America, especially suburban America, is depicted as a comfortable but somewhat vacuous realm of unreality: consumerist, wasteful, complacent, materialistic, and self-absorbed. Sprawling, shopping, Disneyfied Americans have cut themselves off from the sources of enchantment, the things that really matter. They have become too concerned with small and vulgar pleasures, pointless one-upmanship, and easy values. They have become at once too permissive and too narrow, too self-indulgent and too timid. Their lives are distracted by a buzz of trivial images, by relentless hurry instead of genuine contemplation, information rather than wisdom, and a profusion of superficial choices.

Well said, Brooks. But while Brooks is pointing fingers at literal suburbia, Jesus is pointing his finger at a different location - spiritual suburbia. Only the true light of God can help us put into words what we have been sensing for quite some time - that all is not well in spiritual suburbia.

My Own Epiphany

Many years ago, I moved out of literal suburbia and drifted into the rural community of Port Angeles, Washington. It's a small timber town on the outer edges of the state. Surrounded by enormous rainforests, mountains, and the Pacific Ocean, Port Angeles invites its inhabitants to live any way but complacently. Ironically, as I left physical suburbia, my heart moved right into spiritual suburbia.

I may have been in a different neighborhood, but my life filled up with busyness just like before. My external world was spinning faster than a merry-go-round on Ecstasy. I was simultaneously starting a new church with seven friends, learning to parent a three-year-old and a newborn, teaching Human Sexuality at a local college, and trying to finish my doctoral dissertation. The harder I worked to keep the exterior stuff moving forward, the more I felt my faith and relationship with Christ begin to drift backward.

Now don't get me wrong. I was doing good things. But it took me a few years to realize that sometimes good things can be the greatest enemy to the intimate things that need to happen in our core.

Then one day as I stood and looked at my life, I knew, theologically, that the kingdom of God - the rule and reign of God - covered an expanse beyond all I could imagine in the external world. All that I could see, hear, and breathe was under the sovereign hand of God, and as a follower of Christ, I had been invited to live within such a reality. When Jesus said, "Repent, for the kingdom of heaven is near" (Jesus@ matthew4:17), he literally was saying, "Think again about how you live your life, for God's rule and reign and power and forgiveness changes everything."

Wow, that looks good on paper, but how do I live out that reality?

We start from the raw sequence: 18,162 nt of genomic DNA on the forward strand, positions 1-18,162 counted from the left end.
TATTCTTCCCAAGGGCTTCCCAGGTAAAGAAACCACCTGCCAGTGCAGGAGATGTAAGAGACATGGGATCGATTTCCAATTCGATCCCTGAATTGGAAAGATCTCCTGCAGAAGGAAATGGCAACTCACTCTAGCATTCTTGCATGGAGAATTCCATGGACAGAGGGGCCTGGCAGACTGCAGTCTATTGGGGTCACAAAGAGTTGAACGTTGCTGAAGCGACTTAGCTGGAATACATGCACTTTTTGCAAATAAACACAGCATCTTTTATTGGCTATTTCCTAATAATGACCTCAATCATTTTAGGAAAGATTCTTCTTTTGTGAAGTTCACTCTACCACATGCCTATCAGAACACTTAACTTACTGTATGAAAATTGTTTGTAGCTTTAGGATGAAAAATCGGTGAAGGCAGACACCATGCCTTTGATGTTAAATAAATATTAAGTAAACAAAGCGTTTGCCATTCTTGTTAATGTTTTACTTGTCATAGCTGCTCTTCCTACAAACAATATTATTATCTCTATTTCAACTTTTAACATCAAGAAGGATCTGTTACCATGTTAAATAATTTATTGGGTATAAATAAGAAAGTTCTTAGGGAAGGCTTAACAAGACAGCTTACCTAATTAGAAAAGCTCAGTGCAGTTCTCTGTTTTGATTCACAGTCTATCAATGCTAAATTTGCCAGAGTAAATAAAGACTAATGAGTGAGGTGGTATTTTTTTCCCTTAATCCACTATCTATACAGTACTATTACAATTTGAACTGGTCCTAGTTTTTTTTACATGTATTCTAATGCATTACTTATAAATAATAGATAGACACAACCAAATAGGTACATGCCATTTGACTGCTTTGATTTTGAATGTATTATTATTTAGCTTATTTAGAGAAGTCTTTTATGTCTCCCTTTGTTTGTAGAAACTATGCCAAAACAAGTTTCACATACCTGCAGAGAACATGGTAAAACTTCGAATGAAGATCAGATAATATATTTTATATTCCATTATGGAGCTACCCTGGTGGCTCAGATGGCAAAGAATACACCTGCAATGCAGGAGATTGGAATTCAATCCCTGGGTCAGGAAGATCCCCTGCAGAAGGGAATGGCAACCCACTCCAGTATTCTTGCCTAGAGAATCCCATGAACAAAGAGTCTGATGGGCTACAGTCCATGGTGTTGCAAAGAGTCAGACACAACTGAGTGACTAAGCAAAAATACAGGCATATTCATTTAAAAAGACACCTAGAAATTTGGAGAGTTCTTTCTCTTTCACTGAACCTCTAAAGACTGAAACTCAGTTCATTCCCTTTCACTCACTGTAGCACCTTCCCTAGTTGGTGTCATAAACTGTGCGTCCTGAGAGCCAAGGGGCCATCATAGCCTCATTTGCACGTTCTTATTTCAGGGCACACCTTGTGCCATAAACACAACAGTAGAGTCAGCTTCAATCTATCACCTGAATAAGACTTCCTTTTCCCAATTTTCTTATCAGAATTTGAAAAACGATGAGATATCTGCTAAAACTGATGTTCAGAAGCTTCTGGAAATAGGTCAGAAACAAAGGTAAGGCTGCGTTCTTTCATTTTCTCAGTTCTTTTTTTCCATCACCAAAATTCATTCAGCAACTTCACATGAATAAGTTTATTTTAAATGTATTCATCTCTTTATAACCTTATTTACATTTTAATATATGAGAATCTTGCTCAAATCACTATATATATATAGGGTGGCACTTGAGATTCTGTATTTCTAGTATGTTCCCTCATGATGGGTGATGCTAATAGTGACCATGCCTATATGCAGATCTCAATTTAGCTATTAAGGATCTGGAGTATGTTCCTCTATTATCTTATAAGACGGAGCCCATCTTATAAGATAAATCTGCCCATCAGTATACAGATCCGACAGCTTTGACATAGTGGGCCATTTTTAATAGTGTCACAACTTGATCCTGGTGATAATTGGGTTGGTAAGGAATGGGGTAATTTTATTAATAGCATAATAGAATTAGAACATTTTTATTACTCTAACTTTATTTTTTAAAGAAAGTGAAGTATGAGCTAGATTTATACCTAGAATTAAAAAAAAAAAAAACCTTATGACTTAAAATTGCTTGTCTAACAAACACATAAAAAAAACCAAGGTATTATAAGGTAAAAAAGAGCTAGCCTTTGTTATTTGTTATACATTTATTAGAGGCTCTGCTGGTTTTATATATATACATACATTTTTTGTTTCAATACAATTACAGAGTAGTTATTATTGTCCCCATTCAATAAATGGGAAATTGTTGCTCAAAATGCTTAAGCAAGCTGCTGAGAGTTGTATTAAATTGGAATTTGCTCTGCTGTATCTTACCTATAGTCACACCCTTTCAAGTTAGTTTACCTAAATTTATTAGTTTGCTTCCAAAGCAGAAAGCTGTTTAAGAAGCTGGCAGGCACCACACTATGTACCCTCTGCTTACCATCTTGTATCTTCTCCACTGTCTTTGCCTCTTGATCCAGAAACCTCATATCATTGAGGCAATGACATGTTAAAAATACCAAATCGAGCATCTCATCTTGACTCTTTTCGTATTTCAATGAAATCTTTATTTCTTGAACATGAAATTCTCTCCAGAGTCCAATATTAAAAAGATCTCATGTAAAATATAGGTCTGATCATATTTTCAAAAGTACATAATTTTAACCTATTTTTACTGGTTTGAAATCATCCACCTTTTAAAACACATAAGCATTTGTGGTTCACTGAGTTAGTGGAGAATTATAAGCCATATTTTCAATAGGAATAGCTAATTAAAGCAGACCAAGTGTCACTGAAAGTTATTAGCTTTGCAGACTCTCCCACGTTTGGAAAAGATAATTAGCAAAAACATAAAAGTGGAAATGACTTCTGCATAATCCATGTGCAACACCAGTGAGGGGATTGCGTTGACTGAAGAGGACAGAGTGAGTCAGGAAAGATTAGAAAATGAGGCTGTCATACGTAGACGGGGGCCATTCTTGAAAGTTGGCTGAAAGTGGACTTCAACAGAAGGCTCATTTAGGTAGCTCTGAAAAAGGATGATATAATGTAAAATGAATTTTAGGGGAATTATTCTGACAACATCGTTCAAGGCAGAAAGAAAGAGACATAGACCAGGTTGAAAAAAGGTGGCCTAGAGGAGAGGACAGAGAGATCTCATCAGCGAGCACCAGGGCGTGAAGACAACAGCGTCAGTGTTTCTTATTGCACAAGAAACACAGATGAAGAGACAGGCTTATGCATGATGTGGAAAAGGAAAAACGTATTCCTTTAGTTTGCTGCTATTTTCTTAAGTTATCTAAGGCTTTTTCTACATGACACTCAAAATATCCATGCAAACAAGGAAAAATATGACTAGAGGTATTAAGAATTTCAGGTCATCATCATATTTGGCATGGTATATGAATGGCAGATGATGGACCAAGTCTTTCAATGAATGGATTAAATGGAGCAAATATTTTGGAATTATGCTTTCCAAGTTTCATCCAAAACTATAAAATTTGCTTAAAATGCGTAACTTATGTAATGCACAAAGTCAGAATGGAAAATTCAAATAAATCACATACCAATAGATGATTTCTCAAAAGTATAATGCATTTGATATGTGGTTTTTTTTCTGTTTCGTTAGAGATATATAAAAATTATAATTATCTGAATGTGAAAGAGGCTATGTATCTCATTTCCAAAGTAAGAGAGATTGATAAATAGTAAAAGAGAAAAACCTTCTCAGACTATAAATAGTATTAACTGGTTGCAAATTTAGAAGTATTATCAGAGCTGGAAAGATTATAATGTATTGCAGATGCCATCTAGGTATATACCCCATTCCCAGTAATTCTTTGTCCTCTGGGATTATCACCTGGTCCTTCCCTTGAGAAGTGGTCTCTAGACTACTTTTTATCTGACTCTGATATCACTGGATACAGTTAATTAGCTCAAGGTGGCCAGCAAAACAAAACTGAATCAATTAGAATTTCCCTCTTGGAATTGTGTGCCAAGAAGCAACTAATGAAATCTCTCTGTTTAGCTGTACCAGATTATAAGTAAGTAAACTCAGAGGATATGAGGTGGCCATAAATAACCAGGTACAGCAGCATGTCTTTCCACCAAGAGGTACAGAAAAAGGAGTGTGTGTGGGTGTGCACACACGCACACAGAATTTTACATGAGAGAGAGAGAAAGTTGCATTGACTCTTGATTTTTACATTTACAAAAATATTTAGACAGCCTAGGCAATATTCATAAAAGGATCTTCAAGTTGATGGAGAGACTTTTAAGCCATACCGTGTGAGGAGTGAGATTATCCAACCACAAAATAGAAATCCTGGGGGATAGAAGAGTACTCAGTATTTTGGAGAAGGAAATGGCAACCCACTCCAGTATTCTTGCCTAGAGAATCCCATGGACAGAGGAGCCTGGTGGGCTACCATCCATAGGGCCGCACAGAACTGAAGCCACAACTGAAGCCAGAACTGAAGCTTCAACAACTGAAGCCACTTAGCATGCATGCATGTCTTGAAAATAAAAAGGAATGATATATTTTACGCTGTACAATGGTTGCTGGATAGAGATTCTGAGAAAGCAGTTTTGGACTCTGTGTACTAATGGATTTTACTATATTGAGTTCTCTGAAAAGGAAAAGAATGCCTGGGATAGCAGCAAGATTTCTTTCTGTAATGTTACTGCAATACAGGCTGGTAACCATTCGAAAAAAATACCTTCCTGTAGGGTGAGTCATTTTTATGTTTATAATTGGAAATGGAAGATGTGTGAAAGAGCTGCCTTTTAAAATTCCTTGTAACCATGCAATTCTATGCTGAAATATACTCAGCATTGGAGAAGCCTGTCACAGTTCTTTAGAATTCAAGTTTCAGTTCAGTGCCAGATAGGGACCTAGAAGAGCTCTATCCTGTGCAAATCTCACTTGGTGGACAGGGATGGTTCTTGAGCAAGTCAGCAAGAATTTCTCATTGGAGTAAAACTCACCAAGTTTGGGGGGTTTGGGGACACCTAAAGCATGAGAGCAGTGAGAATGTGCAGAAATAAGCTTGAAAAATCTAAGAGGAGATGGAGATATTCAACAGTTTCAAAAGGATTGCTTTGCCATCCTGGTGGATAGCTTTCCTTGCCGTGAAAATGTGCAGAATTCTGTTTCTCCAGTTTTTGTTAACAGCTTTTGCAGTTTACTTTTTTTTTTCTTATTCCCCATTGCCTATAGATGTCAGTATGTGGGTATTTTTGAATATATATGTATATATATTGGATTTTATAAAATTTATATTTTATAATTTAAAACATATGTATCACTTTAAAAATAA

And that was my problem. Sure, my spiritual life looked good on the outside. I was doing the "right" things - going on mission trips, planting churches, attending church - I even placed an extra few percent in the offering here and there. But the kingdom of God was not advancing inside my heart. In the distance, I could hear a calling, a beckoning of sorts, to come and explore the deeper realities of the kingdom of God.

Oddly, as I took time to listen, the beckoning came from some untouched and unexplored areas within my being, from the fenced off and uncharted parts of my soul. God was inviting me to explore the richness and meaning of his life-giving presence within me. I was at a crossroads. Was I willing to follow him into some unexplored territory?

The kingdom of God within? I already know a lot about prayer, study, and ritual. Jesus loves me this I know, for the Bible tells me so. What else is there?

The Holy Spirit replied, "I'm not hollow, but your faith is shallow. Now let my kingdom come, my will be done in you as it is in heaven."

Wow. There is a big difference between intellectual theology and practical theology. I had been living in a spiritual suburbia with nice sidewalks and picket fences around my Christianity. In the back of my mind, I knew that God was inviting me to explore some uncharted territories with him. I had allowed myself to be duped into thinking that the perceived safety of the predictable was more rewarding than the risk and joy of discovery. This drift had caused my faith to appear all put together on the outside. You know - do the right things ... know the right people ... speak the right "Christianese" ... Yet as my faith became more neat and tidy on the outside, on the inside it grew more and more superficial.